The game has quite a few rules to get through; you absolutely want to read the rules start-to-finish before diving in. It can be a little bit easy to forget to do this or that, but for the most part the theme and artwork help guide you once you’re comfortable with the rules. There is one serious omission to this, however, and that relates to the aforementioned flavor profile tokens. Aside from leaving them in the bag to be used for scoring, these can be pulled out and played in order to achieve certain effects. As an example, I mentioned the extra tray, which you gain by sacrificing two flavor effect tokens while roasting. However, any time you give up a token in this way, there is an additional effect that controls the roast and must immediately be performed. One of the tokens turns (say) a single level two bean into two level one beans, one of them preserves the level of two beans, and the third turns (say) two level two beans into a single level four bean. The problem is that there’s no indication of this on the board, or the player aid. No indication that the effect must be performed, nor which effect goes with which token. It is really easy to forget to do this, and even if you remember, you probably need that page of the rulebook open to remind you which does what. This is my biggest complaint about the game, and I’ll be making myself an improved player aid to remedy it.

I really do love Coffee Roaster; though I haven’t gotten particularly good at it yet. Fortunately, once I do, there are a ton of ways to control the difficulty. Several levels of difficulty in beans, a three-round vs. single-round variant, there’s an on-board mechanism for tracking the roast that can be eschewed. There’s a lot of room to grow into this game, and I fully intend to do that.

Revisiting my Linux box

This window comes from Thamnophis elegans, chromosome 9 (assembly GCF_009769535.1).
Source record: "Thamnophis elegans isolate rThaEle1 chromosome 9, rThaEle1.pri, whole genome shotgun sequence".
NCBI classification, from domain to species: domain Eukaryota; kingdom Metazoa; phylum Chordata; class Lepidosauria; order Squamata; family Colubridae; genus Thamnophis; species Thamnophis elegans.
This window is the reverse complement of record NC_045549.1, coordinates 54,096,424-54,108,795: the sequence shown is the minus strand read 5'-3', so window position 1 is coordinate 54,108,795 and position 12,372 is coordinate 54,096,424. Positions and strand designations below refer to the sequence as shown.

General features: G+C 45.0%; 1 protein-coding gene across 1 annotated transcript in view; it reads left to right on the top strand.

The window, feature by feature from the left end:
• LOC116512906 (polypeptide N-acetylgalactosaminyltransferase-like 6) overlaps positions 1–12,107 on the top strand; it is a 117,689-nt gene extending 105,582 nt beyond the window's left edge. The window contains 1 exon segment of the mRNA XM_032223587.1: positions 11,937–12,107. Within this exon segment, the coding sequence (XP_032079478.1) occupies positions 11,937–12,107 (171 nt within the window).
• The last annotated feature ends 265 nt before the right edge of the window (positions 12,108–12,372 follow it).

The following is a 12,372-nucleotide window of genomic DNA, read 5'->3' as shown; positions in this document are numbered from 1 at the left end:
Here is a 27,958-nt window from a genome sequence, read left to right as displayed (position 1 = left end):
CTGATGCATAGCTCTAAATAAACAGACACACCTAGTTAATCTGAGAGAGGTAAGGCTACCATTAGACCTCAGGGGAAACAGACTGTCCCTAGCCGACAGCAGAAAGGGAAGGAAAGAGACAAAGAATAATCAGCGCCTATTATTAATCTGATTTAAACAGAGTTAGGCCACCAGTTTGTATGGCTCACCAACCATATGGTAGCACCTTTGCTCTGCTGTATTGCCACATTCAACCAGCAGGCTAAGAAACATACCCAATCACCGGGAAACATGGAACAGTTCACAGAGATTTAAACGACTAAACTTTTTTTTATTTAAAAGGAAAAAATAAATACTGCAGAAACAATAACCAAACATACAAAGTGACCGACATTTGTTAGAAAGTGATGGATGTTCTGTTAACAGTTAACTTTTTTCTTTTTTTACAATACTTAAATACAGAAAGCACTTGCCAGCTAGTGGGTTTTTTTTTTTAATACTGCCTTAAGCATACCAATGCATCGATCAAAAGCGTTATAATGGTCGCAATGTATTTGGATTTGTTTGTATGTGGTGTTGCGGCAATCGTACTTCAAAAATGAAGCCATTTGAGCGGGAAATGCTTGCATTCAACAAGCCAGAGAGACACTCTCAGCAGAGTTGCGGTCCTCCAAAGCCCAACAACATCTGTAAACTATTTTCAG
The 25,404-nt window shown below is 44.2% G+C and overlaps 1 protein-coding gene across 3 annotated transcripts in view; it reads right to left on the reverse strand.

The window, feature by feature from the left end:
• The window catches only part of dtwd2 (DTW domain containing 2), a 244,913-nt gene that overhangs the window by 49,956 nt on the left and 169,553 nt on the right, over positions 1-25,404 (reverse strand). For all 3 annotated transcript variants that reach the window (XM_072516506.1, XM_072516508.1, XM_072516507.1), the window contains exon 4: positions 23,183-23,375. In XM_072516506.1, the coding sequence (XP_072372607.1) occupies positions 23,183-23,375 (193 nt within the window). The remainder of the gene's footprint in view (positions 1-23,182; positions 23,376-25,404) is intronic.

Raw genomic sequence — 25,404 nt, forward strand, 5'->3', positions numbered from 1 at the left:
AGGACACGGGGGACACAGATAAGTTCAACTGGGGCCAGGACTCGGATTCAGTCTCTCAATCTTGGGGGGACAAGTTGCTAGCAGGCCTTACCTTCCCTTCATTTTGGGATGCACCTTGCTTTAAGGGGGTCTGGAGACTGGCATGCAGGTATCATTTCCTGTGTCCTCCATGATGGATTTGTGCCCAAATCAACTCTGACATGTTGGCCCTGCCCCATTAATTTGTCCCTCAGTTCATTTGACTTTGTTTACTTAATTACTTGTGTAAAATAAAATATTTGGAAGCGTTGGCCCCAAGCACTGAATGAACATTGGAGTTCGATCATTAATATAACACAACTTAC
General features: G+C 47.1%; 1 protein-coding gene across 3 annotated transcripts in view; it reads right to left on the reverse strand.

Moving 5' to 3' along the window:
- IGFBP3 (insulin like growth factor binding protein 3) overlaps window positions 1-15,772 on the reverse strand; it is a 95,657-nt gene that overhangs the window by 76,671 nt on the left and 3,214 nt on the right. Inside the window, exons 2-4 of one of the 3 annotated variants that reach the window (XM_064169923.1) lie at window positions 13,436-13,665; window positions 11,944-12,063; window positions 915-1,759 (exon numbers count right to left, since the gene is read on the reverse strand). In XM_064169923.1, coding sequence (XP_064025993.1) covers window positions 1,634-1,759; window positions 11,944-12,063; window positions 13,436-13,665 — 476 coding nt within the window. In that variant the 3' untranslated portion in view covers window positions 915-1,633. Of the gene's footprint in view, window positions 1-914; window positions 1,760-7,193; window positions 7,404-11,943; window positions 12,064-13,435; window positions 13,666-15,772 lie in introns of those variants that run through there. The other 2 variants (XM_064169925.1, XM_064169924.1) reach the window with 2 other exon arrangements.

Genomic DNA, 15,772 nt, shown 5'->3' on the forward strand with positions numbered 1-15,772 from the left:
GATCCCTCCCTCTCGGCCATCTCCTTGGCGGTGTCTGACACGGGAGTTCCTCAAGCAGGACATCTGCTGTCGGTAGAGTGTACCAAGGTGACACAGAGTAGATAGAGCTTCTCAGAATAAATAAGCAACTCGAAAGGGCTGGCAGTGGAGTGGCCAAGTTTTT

My Mac Pro gave up the ghost last week, so while I wait for that thing to be repaired, I’ve been spending more time on my Lenovo X220 running Ubuntu. While I do use it for writing fairly often, that doesn’t even require me to start X. Using it a bit more full-time essentially means firing up a web browser alongside whatever else I’m doing, which has led to some additional mucking around. For starters, I went ahead and updated the system to 16.04, which (touch wood) went very smoothly as has every Linux upgrade I’ve performed in the past couple of years. This used to be a terrifying prospect.

Updating things meant that the package list in apt also got refreshed, and I was a wee bit shocked to find that Hugo, the platform I use to generate this very blog, was horribly out of date. Onward to their website, and they recommend installing via Snapcraft, which feels like a completely inexplicable reinventing of the package management wheel1. Snapcraft is supposedly installed with Ubuntu 16.04, but not on a minimal system apparently, so I went and did that myself. Of course it has its own bin/ to track down and add to the ol’ $PATH, but whatever – Hugo was up to date. I think I sudoed a bit recklessly at one point, since some stuff ended up owned by root that shouldn’t have been, but that was an easy enough fix.